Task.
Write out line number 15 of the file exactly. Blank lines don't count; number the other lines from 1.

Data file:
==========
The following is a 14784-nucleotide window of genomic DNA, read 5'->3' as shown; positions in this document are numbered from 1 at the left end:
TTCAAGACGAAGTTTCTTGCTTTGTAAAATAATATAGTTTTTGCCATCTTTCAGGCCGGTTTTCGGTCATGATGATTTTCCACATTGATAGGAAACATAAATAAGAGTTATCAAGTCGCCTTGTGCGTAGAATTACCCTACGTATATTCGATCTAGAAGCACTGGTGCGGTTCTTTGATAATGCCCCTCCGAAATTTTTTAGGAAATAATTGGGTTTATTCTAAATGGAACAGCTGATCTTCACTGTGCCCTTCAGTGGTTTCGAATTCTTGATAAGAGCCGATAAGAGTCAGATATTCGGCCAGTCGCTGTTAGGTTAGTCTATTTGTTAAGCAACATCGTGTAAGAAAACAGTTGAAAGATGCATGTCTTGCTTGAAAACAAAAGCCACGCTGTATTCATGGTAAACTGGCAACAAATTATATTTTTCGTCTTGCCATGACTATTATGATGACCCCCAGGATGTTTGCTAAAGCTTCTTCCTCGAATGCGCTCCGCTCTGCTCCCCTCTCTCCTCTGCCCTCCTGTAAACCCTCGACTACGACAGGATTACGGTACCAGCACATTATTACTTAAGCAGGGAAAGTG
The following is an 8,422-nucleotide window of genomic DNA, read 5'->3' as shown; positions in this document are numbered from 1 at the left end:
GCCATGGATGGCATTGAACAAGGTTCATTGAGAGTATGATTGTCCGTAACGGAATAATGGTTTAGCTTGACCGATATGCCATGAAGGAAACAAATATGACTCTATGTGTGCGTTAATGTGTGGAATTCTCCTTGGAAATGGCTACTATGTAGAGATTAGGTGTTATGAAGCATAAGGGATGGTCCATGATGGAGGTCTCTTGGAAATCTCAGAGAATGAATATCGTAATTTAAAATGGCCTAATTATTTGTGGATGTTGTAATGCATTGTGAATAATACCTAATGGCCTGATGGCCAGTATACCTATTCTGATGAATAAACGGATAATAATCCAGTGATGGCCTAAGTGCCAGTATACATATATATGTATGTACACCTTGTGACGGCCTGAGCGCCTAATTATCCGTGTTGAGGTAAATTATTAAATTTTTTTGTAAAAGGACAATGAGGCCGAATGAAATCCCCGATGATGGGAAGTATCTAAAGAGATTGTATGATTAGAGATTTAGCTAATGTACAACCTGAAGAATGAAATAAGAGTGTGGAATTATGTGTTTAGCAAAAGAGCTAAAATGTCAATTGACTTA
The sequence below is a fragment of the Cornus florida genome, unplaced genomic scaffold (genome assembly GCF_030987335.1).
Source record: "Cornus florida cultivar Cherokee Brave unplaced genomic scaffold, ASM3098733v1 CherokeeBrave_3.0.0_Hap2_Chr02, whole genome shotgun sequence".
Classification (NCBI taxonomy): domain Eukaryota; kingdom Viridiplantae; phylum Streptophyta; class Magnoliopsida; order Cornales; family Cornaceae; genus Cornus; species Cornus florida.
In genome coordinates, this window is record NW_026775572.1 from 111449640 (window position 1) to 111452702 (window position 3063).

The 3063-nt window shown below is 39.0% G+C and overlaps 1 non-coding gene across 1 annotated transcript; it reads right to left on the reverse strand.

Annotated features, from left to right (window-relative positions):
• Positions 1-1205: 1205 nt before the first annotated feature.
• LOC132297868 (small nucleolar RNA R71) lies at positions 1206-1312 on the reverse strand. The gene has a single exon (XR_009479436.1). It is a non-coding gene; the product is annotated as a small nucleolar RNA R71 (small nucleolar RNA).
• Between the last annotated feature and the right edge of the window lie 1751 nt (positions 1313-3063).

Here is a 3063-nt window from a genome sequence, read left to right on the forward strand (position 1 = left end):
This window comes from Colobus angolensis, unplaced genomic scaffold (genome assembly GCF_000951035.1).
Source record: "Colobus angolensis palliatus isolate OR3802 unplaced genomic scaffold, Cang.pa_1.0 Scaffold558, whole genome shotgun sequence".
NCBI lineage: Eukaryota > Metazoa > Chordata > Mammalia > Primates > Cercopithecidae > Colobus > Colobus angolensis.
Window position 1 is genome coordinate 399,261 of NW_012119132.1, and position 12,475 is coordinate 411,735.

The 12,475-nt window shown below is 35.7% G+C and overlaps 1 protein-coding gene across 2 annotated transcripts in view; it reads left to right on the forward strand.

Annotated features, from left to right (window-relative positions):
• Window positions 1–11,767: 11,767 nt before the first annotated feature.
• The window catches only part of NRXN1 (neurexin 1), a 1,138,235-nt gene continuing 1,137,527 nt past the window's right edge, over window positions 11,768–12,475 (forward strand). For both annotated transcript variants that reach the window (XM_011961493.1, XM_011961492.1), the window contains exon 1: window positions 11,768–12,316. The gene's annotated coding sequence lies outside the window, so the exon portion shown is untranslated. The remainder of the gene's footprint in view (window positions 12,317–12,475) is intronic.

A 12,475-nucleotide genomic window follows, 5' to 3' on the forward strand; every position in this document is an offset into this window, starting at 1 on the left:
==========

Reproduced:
This window comes from Colobus angolensis, unplaced genomic scaffold (genome assembly GCF_000951035.1).